What is it about video game characters that resonate with us and make us care about them? Is it their otherworldly abilities that make us feel like we’re living out our dreams of being a hero, or perhaps their stories of wonder and awe that captivate us?
In this weekly series, I will be taking a closer look at some of the most beloved and respected characters in the realm of video gaming, as well as taking a second glance at some characters that we perhaps wish we could permanently erase from our minds.
Please be advised that *spoilers* can and probably will happen.
Chapter One: The Time-Traveling Journey of a Silent Protagonist
I would like to start off by saying, yes, I do consider Crono from Chrono Trigger a silent protagonist, even if he does have a couple of sentences that he so eloquently utters to Lucca and Marle in one of the endings of the game, or the fact that he mumbles some words in a cameo appearance in Chrono Cross.
Crono, in my definition, is the perfect example of the hero archetype: he is fully willing to risk his life for strangers, and is willing to take on foes with immense strength in order to save the world without so much as a second thought. His immediate response to go after Marle and his reckless abandon for his own well-being is something that resonates with gamers and fully pulls us into the narrative of the game.
We wish we could be Crono; as I believe that all of us fantasize about being a hero at some point in our lives: the chance to save the girl, and more importantly, the world from impending doom. Crono had experienced more in his life by his late teens than any one of us realistically will: he traveled across time, fell in love with a princess, sacrificed himself to save the world, and ultimately was rescued from his own death. That is the beauty of video games, especially those that have such a strong narrative like Chrono Trigger does, that we can totally immerse ourselves into a world of mystery and excitement, and come out feeling like a hero.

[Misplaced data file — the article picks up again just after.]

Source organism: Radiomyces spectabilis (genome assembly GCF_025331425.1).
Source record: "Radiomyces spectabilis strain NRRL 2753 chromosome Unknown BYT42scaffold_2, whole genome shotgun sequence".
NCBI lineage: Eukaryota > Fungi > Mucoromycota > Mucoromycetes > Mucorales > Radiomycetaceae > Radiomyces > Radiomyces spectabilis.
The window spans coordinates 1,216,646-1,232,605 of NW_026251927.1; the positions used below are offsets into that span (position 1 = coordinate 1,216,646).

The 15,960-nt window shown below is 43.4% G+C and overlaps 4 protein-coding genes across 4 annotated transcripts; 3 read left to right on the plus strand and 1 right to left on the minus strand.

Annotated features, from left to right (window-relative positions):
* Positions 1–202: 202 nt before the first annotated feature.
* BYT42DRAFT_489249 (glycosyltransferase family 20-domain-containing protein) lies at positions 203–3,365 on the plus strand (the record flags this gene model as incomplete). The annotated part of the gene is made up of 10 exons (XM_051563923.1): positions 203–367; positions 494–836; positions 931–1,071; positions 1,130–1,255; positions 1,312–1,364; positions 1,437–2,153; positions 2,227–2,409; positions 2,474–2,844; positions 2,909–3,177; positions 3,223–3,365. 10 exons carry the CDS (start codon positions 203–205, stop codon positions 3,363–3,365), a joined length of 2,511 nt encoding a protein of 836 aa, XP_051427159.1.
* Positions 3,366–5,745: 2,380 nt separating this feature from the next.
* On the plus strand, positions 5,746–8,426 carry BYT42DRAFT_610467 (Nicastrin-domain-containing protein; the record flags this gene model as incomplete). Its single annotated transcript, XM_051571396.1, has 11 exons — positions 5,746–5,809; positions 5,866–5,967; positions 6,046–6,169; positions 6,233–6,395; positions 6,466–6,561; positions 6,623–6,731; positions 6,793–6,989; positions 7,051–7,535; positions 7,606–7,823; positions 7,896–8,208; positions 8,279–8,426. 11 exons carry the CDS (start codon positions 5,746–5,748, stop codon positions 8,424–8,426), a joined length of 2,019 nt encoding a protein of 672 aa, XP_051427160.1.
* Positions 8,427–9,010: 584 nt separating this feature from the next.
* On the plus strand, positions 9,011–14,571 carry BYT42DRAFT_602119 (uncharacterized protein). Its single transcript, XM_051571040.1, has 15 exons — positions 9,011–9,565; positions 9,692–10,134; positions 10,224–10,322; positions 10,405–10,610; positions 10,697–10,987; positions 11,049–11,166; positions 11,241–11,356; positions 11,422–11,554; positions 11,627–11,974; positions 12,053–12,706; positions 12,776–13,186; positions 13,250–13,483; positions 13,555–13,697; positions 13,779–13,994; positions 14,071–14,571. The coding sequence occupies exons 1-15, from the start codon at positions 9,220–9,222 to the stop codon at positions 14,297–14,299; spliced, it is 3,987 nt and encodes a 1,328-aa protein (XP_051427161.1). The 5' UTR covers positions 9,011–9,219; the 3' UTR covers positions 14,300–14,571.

One of the greatest things about RPGs is the idea of building relationships; the ability to build upon the strong relationships you already have with people that you’ve known all your life, and the opportunities that will present themselves with people that you will meet. We as human beings have an instinctual longing for building strong relationships with others… it’s wired into our DNA.
It was Crono’s fateful meeting with a mysterious blonde girl named Marle that forever changed his future. The relationship that he builds with her echoes the same kind of romantic plot devices that have been used in a variety of narratives for centuries: they both resist each other at first because of their uncertainty, but ultimately fall in love with one another. It is a thing of beauty to play through Chrono Trigger and watch the relationship build – from their fateful encounter at the Millenial Fair, to the moment when the party goes to Death Peak to replace Crono with his clone and save him from death at the hands of Lavos. A scene like that completely puts you in the shoes of the characters, it makes you feel as if you are there with them through every step of their journey.
Video games with strong narratives can feel almost like a roller coaster ride – you sit down, buckle yourself in, and prepare for a fleeting moment in time where you don’t know what is going to happen; you take every thing as it comes, you brace yourself for the best and the worst. That is what Chrono Trigger exemplifies for me while reflecting on Crono’s incredible journey. Every time I play through the game, I come away feeling like I’ve gained some other understanding of the basic principles of human psychology – a different perspective on the ideas of comradery, love, and death.
This is one of the things I want to do with this series: I want to disprove the naysayers that continually discredit video games by saying that they have bland characters and narratives – that try to say that video games cannot be art. The characters and narrative in Chrono Trigger define what art is and can be. I knew that when I came up with the idea for this weekly series, I needed to start on a strong note, with an excellent example of great character development – I needed to start with Crono and Chrono Trigger.